The recommendation by Lord Young, enterprise adviser to David Cameron, that government start-up loans should be made available to the over 30s, has been welcomed as a “lifeline” for entrepreneurs.
Charity TrainE-TraidE is known for helping members of the Jewish community find employment. It is also the only Jewish agency delivering loans to the community from the £100 million government-backed fund — Start-Up Loans — for 18 to 30-year-olds.
Shraga Zaltman, managing director, said: “Most people looking to start a business are over 30.
“We’ve had enquiries from people over 30 — but we could not lend them the money, allowing us to complete the circle.”
TrainE-TraidE, who started handing out the loans three months ago, has lent £45,000 to six businesses led by people under 30. Mr Zaltman said: “We have to lend at least another £40,000 in the next three months and we’ve been told there is plenty more.” One businessman who has received such a loan and knows how important it could now be for so many people is 28-year-old Ben Miller, a mechanic from Golders Green.
Last week he received £8,000 for his business, Auto Mobile Servicing Ltd. He said: “The start-up loan has been an unbelievable godsend.”
He explained that without any security to secure a loan, it would have been almost impossible to get investment from banks.
“My business would have been stagnant without the loan, I needed it to move forward. It’s going to be used to purchase tools, to pay rent and to fit out my new premises. Getting premises would not have been possible without the loan.
“I think lifting the age cap is a brilliant idea. I have a number of friends with businesses who are just outside that age bracket.”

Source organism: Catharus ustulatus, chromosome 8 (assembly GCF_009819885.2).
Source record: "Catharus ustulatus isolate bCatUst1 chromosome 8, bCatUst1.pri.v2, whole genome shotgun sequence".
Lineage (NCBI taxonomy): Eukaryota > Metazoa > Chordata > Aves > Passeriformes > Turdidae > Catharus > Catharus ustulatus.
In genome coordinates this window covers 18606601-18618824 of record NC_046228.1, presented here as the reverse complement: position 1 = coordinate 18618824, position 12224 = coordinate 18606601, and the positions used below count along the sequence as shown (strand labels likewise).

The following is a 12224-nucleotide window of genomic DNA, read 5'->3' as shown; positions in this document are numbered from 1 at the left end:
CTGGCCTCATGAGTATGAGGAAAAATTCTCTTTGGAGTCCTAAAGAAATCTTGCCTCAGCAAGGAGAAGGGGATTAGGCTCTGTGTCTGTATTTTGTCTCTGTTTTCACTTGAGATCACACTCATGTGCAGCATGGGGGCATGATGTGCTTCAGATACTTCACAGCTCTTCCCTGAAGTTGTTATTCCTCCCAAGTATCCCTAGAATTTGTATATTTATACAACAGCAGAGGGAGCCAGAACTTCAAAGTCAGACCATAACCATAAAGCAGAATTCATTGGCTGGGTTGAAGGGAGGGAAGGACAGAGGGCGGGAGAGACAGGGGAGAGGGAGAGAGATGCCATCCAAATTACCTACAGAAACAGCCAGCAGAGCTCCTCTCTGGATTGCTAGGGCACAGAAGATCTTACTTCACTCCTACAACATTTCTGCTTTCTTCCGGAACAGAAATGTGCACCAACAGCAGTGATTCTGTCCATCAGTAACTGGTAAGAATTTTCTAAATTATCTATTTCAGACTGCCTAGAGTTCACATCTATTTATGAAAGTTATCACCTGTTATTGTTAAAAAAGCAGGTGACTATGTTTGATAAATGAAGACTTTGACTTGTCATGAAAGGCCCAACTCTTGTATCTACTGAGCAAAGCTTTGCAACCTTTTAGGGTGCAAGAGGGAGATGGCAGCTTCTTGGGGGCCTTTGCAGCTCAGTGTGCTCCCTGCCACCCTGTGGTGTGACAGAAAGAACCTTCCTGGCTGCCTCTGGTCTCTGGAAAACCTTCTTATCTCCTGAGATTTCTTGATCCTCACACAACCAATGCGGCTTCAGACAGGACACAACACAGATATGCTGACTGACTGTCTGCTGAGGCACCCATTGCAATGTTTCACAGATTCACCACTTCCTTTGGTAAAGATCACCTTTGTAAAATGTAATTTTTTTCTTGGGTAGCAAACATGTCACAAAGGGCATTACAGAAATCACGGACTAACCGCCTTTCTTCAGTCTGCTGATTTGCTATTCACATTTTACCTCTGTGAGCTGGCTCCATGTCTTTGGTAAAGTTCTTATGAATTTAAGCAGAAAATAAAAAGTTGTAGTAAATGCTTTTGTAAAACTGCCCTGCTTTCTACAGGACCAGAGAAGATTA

TrainE-TraidE has also helped Mr Miller find a mentor and source his new premises.
Mr Zaltman said: “While money is an essential part of starting a business, understanding other aspects such as budgeting or a business model are equally important — now we can hopefully offer the full package.”
Charity representatives say they know of aspiring business figures who could benefit from the age cap being raised.
One businessman outside the current 18-30 age bracket who feels the loans could have benefitted him is 37-year-old David Mendelowitz, from Hackney, who runs insurance firm Parkhill Financial.
He said: “TrainE-TraidE got me the experience, they found my business partner and I’m part of their incubator project. What they could not do is arrange a loan.”
Without the seed money, he said: “Everything took longer. We didn’t have a website for the first six months. If we’d had a loan we could have advertised, we would have had a website, printed literature and so we would have more clients.”
He and his business partner were unable to leave their jobs without any investment capital. A loan would have given them security.
Mr Mendelowitz said that if the government takes Lord Young’s advice and extends the loans it could be transformative. “It’s an amazing opportunity,” he said.